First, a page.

Good luck with this, it broke my heart to see her in pain but now she's healthy and we don't hear her snoring from across the house anymore (which took some getting used to).
From a medical aspect, I would suggest no dairy products (they tend to cause a lot of mucus in the throat). And do not give your son any jello or ice pops that are red, just in case he should have any bleeding you will want to distinguish between the two. The first few days he may have very little appetite, and generally that is ok, but try to encourage fluids as much as possible. As long as he is urinating several times a day, that is a good sign that he is staying well hydrated. Good Luck!
I want to let you know that I have a now 5 year old little boy and he is doing great. He had his surgery about a year ago. The doctor that did his surgery was great. They explained to me and my hubby that we need to feed him "junk" for the next two weeks. This includes pop, ice water, slushies, frozen pops, ice tea, etc..... The doctor was not worried about him eating at all. Just as long as he stayed hydrated. I will admit he did lose some weight, but he has gained it all back and then some. He is healthy, and alot better off than he was a year ago. I want to also let you know that anything he drinks or eats "should NOT" be red!! You don't want to get it confused with blood. They made that clear to me. He did not really start eating some sort of solid food until about the fourth day after. He was starting to suck on some jello and applesauce. I didn't push it. He went about a month of not really eating anything good for him. I do want to let you know, make sure you keep his throat wet at all times. If his throat goes dry he will be in alot of pain. We kept ice water with him 24/7. The surgeon made it clear that he needed to keep his throat moist. If he doesn't you could be back in the hospital. I don't want to scare you, but you should know. If you have any more questions just holler at me. Good luck to you.
Have lots of popsicles on hand! I had my tonsils out in college, and that's all I wanted, so I'm sure it goes triple for a kid, heh. I was actually told NO ice cream, because it creates too much mucus in the throat. I just remember that the pain med was very important to me, and all I did was lie in bed, read, watch tv, eat popsicles, and sleep. So for a lil guy, maybe have his favorite cartoons on tap, and let him pick out a special movie to rent before surgery, so he can have that to look forward to if he's a big brave boy for the doctor. And popsicles. Did I mention posicles? :P
Good luck to both of you!!
My daughter has her tonsils out at 2 1/2years. It went ok since she was under 3 we opted for her to spend the night in the hospital, although they told us she could go home.It was for my benefit on being nervous about it. The one thing we were told was nothing red no red juices popsicles ect...That way if the child does throw up then you know for sure if they are throwing up blood. The worst part for us was coming out of the anestia-(bad spelling) She was VERY fiesty and tried to take the i.v. out. Since she was so little she really had no clue what was going on as far as the surgery. We tried to talk about it but I don't think she understood until afterwards. But they did allow her to bring a blankie and a baby doll into the surgery with her for comfort. As far as healing she did very well and was eating within a few days more of a solid type food. It really depends on the child though. Good LUCK!!!!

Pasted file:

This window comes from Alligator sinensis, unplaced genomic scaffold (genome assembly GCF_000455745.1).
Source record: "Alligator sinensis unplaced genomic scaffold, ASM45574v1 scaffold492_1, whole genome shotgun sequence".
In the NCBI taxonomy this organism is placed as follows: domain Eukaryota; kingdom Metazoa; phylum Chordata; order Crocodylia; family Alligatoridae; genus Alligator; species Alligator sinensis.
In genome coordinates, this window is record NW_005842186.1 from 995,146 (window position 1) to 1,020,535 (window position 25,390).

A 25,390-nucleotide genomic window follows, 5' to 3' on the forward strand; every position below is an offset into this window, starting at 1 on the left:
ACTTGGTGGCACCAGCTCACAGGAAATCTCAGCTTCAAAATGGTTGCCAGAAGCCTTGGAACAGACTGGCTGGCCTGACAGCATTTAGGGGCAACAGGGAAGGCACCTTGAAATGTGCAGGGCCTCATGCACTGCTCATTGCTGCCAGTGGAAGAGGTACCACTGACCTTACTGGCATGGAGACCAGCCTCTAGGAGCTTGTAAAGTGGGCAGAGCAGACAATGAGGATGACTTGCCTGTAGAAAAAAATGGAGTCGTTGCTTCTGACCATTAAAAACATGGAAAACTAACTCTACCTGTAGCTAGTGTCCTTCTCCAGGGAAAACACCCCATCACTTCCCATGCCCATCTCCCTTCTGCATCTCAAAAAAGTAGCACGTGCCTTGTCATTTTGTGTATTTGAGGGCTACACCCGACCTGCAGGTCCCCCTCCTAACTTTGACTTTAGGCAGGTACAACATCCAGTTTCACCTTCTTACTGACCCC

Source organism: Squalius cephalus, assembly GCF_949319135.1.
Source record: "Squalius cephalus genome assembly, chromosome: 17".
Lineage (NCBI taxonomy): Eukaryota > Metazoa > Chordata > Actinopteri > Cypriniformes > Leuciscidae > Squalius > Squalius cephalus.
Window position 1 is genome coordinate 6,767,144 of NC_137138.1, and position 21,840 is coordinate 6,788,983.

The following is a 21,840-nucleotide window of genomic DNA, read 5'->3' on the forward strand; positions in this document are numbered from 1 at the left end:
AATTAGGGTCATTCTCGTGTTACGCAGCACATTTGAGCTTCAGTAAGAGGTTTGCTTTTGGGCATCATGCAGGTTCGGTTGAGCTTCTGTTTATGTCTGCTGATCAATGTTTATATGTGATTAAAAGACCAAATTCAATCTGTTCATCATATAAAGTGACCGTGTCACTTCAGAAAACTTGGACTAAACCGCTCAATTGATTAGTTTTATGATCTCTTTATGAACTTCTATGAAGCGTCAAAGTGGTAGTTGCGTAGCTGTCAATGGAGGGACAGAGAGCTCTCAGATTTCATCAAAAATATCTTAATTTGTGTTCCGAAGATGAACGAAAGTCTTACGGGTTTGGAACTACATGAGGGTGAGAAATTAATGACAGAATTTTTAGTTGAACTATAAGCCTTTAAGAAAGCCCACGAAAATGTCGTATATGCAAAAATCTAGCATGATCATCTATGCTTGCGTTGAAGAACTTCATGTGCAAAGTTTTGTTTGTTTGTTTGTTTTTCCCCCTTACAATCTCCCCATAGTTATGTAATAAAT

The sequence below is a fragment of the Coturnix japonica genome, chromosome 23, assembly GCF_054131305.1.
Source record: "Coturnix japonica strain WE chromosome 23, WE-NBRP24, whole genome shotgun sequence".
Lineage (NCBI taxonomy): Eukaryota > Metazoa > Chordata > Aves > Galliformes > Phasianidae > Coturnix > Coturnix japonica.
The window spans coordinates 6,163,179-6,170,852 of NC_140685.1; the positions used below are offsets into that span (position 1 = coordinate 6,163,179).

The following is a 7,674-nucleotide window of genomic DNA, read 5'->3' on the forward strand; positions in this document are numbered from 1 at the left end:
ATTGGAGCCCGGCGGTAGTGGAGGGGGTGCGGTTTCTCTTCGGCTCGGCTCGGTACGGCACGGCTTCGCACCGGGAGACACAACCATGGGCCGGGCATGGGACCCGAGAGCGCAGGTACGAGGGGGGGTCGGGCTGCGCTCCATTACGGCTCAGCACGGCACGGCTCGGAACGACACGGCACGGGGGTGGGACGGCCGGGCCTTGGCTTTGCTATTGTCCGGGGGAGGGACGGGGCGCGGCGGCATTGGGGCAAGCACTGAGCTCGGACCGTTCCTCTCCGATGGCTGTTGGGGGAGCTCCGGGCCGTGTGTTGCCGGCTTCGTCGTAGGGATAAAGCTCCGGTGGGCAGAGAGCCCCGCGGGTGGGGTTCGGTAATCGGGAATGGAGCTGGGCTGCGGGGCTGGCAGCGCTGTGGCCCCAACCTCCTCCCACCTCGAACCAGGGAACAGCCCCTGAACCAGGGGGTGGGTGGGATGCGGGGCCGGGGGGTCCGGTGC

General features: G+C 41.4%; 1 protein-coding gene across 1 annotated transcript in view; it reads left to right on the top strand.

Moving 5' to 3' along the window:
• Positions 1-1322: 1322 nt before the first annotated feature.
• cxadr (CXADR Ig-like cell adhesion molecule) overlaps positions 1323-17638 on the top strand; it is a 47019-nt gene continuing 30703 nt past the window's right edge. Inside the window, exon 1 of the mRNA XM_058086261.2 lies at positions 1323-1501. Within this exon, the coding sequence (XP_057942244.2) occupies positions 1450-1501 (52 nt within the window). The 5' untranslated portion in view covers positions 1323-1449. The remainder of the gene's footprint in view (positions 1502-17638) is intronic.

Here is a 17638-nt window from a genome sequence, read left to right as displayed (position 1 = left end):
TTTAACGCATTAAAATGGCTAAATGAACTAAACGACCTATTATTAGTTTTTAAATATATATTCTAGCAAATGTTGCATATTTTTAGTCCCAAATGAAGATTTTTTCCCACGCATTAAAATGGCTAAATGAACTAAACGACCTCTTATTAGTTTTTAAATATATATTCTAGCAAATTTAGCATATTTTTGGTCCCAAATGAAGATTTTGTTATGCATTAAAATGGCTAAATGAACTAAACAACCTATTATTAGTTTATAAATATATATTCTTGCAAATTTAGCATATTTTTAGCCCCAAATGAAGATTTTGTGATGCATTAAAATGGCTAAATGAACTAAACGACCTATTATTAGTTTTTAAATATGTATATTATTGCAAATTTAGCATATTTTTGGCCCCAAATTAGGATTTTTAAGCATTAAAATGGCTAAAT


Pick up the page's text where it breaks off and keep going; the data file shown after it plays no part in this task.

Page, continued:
My daughter had her tonsils and adenoids out when she was 4 years old. It was much worse on me than on her. We went in in the morning, the took her to surgery, and a little later, she returned to the recovery room. She had an IV placed in the surgery area, and she was still a little groggy. We stayed around recovery for another hour or so. She finally drank some sprit. We waited and waited for her to throw up, but it didnt come so they sent us on our way. At the pharmacy I was waiting to pick up her pain meds, and she decided to save it for then.
I had a lot of soft stuff at the house ready that I knew she loved, like jello, juice, icy pops, and progressed to creamy peanut butter, apple sauce, and stuff like that. It was a pretty easy experience thank goodness. She told me her throat felt better after the surgery than it did before.
B., My youngest had both out. it was not bad at all. Except she had alot of trouble eating for a while. other then that she was bad at all. I know some kids who had no problems at all with eating. every kid is different. But it only a few minutes in the surgey room. She did get sick on the way home. when they do it is blood. I know sounds nasty. but it was just that one time. Who has he sent you too to get them done by??? let me know what you decide.
my daughter had it done when she was 4 or 5 and she is now 11. It was more scary for me and her dad then her. It was the first time we had gone thru ne thing big like that.. The one thing we had a problem w was she ended up having a reaction to the med that they gave her to knock her out. This scared us very bad as she couldnt stop throwing up and we thought it was from the surgery its self. All in all she felt just fine other than that right away and we were shocked at how the whole thing went so quickly.The way they do it all now is surely even better than it was 6 or 7 yrs ago.. Good luck and have some extra popsicles ready for when your child gets home.